Accumulating evidence indicates that oxidative stress plays a role in the pathophysiology of chronic kidney disease (CKD) and its progression; during renal replacement therapy, oxidative stress-derived oxidative damage also contributes to the development of CKD systemic complications, such as cardiovascular disease, hypertension, atherosclerosis, inflammation, anaemia, and impaired host defence. The main mechanism underlying these events is the retention of uremic toxins, which act as a substrate for oxidative processes and elicit the activation of inflammatory pathways targeting endothelial and immune cells. Due to the growing worldwide spread of CKD, there is an overwhelming need to find oxidative damage biomarkers that are easy to measure in biological fluids of subjects with CKD and patients undergoing renal replacement therapy (haemodialysis, peritoneal dialysis, and kidney transplantation), in order to overcome limitations of invasive monitoring of CKD progression. Several studies investigated biomarkers of protein oxidative damage in CKD, including plasma protein carbonyls (PCO), the most frequently used biomarker of protein damage. This review provides an up-to-date overview on advances concerning the correlation between plasma protein carbonylation in CKD progression (from stage 1 to stage 5) and the possibility that haemodialysis, peritoneal dialysis, and kidney transplantation improve plasma PCO levels. Despite the fact that the role of plasma PCO in CKD is often underestimated in clinical practice, emerging evidence highlights that plasma PCO can serve as good biomarkers of oxidative stress in CKD and substitutive therapies. Whether plasma PCO levels merely serve as biomarkers of CKD-related oxidative stress or whether they are associated with the pathogenesis of CKD complications deserves further evaluation.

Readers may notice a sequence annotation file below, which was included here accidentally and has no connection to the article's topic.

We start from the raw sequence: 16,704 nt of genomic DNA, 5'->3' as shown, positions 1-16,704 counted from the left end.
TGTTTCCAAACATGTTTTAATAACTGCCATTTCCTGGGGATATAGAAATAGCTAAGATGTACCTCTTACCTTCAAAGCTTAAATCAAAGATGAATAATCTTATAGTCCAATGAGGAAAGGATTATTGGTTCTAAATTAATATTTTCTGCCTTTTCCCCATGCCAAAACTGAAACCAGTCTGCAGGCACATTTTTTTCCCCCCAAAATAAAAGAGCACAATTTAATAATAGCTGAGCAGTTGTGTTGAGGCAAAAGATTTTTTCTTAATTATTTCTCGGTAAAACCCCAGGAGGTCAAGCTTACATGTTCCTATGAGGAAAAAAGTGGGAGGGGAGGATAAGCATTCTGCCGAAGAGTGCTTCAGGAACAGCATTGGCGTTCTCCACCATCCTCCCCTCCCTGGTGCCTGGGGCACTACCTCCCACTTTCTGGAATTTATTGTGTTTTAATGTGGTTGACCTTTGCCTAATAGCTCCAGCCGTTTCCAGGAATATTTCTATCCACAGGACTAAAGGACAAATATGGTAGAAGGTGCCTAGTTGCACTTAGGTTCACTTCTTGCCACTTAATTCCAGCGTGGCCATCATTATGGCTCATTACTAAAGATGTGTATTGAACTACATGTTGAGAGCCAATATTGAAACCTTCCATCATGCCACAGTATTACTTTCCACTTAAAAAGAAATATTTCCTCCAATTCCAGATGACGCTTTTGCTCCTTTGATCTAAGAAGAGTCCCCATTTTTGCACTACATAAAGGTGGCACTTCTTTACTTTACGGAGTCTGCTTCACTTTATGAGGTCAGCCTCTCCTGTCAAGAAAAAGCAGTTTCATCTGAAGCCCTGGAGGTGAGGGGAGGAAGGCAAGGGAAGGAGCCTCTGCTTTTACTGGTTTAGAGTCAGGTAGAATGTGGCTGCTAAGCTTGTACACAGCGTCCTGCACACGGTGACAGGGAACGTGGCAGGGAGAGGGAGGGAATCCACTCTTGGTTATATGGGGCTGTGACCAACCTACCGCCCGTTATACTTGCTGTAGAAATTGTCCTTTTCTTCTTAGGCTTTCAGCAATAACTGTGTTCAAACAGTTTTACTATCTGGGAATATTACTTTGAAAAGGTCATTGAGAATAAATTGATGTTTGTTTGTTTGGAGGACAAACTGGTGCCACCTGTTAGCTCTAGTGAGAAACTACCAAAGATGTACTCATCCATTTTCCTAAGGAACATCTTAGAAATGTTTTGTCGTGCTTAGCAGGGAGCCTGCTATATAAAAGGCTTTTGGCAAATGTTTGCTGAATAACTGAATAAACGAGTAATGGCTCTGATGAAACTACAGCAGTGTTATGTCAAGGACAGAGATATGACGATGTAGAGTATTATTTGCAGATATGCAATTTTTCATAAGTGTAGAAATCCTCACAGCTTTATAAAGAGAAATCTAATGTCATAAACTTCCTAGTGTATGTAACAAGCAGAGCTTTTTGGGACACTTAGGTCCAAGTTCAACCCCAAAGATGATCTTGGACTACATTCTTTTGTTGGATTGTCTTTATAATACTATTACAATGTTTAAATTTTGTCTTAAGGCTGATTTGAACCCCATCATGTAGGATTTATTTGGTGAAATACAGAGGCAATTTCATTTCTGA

Plasma Protein Carbonyls as Biomarkers of Oxidative Stress in Chronic Kidney Disease, Dialysis, and Transplantation / G. Colombo, F. Reggiani, C. Angelini, S. Finazzi, E. Astori, M.L. Garavaglia, L. Landoni, N.M. Portinaro, D. Giustarini, R. Rossi, A. Santucci, A. Milzani, S. Badalamenti, I. Dalle-Donne. - In: OXIDATIVE MEDICINE AND CELLULAR LONGEVITY. - ISSN 1942-0994. - 2020(2020 Nov), pp. 2975256.1-2975256.20.

Plasma Protein Carbonyls as Biomarkers of Oxidative Stress in Chronic Kidney Disease, Dialysis, and Transplantation

G. Colombo
Primo
;
E. Astori;M.L. Garavaglia;N.M. Portinaro;A. Milzani;I. Dalle-Donne
Ultimo
2020-11

Abstract

Accumulating evidence indicates that oxidative stress plays a role in the pathophysiology of chronic kidney disease (CKD) and its progression; during renal replacement therapy, oxidative stress-derived oxidative damage also contributes to the development of CKD systemic complications, such as cardiovascular disease, hypertension, atherosclerosis, inflammation, anaemia, and impaired host defence. The main mechanism underlying these events is the retention of uremic toxins, which act as a substrate for oxidative processes and elicit the activation of inflammatory pathways targeting endothelial and immune cells. Due to the growing worldwide spread of CKD, there is an overwhelming need to find oxidative damage biomarkers that are easy to measure in biological fluids of subjects with CKD and patients undergoing renal replacement therapy (haemodialysis, peritoneal dialysis, and kidney transplantation), in order to overcome limitations of invasive monitoring of CKD progression. Several studies investigated biomarkers of protein oxidative damage in CKD, including plasma protein carbonyls (PCO), the most frequently used biomarker of protein damage. This review provides an up-to-date overview on advances concerning the correlation between plasma protein carbonylation in CKD progression (from stage 1 to stage 5) and the possibility that haemodialysis, peritoneal dialysis, and kidney transplantation improve plasma PCO levels. Despite the fact that the role of plasma PCO in CKD is often underestimated in clinical practice, emerging evidence highlights that plasma PCO can serve as good biomarkers of oxidative stress in CKD and substitutive therapies. Whether plasma PCO levels merely serve as biomarkers of CKD-related oxidative stress or whether they are associated with the pathogenesis of CKD complications deserves further evaluation.
Settore BIO/06 - Anatomia Comparata e Citologia
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Utilizza questo identificativo per citare o creare un link a questo documento: http://hdl.handle.net/2434/798730
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